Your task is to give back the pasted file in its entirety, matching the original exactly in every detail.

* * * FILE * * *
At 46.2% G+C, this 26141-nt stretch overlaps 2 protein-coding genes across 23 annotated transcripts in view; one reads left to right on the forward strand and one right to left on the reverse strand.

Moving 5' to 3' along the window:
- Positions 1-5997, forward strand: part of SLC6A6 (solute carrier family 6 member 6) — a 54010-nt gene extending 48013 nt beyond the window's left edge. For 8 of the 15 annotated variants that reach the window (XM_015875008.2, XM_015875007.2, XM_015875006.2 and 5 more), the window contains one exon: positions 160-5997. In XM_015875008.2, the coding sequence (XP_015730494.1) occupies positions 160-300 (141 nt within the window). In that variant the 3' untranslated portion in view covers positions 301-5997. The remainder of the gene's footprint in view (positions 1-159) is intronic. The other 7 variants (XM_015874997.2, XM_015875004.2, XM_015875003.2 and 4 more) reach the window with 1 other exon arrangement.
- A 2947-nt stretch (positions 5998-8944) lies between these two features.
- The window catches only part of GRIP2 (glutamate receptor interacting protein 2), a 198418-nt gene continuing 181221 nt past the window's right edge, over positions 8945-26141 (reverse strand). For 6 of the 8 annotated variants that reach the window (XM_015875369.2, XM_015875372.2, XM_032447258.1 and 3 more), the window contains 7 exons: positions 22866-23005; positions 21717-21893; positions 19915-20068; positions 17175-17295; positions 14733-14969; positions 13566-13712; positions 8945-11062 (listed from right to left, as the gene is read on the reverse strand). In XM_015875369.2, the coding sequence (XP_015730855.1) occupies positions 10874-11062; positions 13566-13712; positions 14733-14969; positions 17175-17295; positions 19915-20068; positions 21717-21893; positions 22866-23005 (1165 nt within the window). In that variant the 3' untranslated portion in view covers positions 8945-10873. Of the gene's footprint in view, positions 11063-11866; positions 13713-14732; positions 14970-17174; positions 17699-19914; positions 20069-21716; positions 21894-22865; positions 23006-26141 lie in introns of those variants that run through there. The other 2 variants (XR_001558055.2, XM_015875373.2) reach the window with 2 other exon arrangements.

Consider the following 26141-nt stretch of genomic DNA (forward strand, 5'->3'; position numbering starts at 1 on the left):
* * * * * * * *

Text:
At 46.2% G+C, this 26141-nt stretch overlaps 2 protein-coding genes across 23 annotated transcripts in view; one reads left to right on the forward strand and one right to left on the reverse strand.

Moving 5' to 3' along the window:
- Positions 1-5997, forward strand: part of SLC6A6 (solute carrier family 6 member 6) — a 54010-nt gene extending 48013 nt beyond the window's left edge. For 8 of the 15 annotated variants that reach the window (XM_015875008.2, XM_015875007.2, XM_015875006.2 and 5 more), the window contains one exon: positions 160-5997. In XM_015875008.2, the coding sequence (XP_015730494.1) occupies positions 160-300 (141 nt within the window). In that variant the 3' untranslated portion in view covers positions 301-5997. The remainder of the gene's footprint in view (positions 1-159) is intronic. The other 7 variants (XM_015874997.2, XM_015875004.2, XM_015875003.2 and 4 more) reach the window with 1 other exon arrangement.
- A 2947-nt stretch (positions 5998-8944) lies between these two features.
- The window catches only part of GRIP2 (glutamate receptor interacting protein 2), a 198418-nt gene continuing 181221 nt past the window's right edge, over positions 8945-26141 (reverse strand). For 6 of the 8 annotated variants that reach the window (XM_015875369.2, XM_015875372.2, XM_032447258.1 and 3 more), the window contains 7 exons: positions 22866-23005; positions 21717-21893; positions 19915-20068; positions 17175-17295; positions 14733-14969; positions 13566-13712; positions 8945-11062 (listed from right to left, as the gene is read on the reverse strand). In XM_015875369.2, the coding sequence (XP_015730855.1) occupies positions 10874-11062; positions 13566-13712; positions 14733-14969; positions 17175-17295; positions 19915-20068; positions 21717-21893; positions 22866-23005 (1165 nt within the window). In that variant the 3' untranslated portion in view covers positions 8945-10873. Of the gene's footprint in view, positions 11063-11866; positions 13713-14732; positions 14970-17174; positions 17699-19914; positions 20069-21716; positions 21894-22865; positions 23006-26141 lie in introns of those variants that run through there. The other 2 variants (XR_001558055.2, XM_015875373.2) reach the window with 2 other exon arrangements.

Consider the following 26141-nt stretch of genomic DNA (forward strand, 5'->3'; position numbering starts at 1 on the left):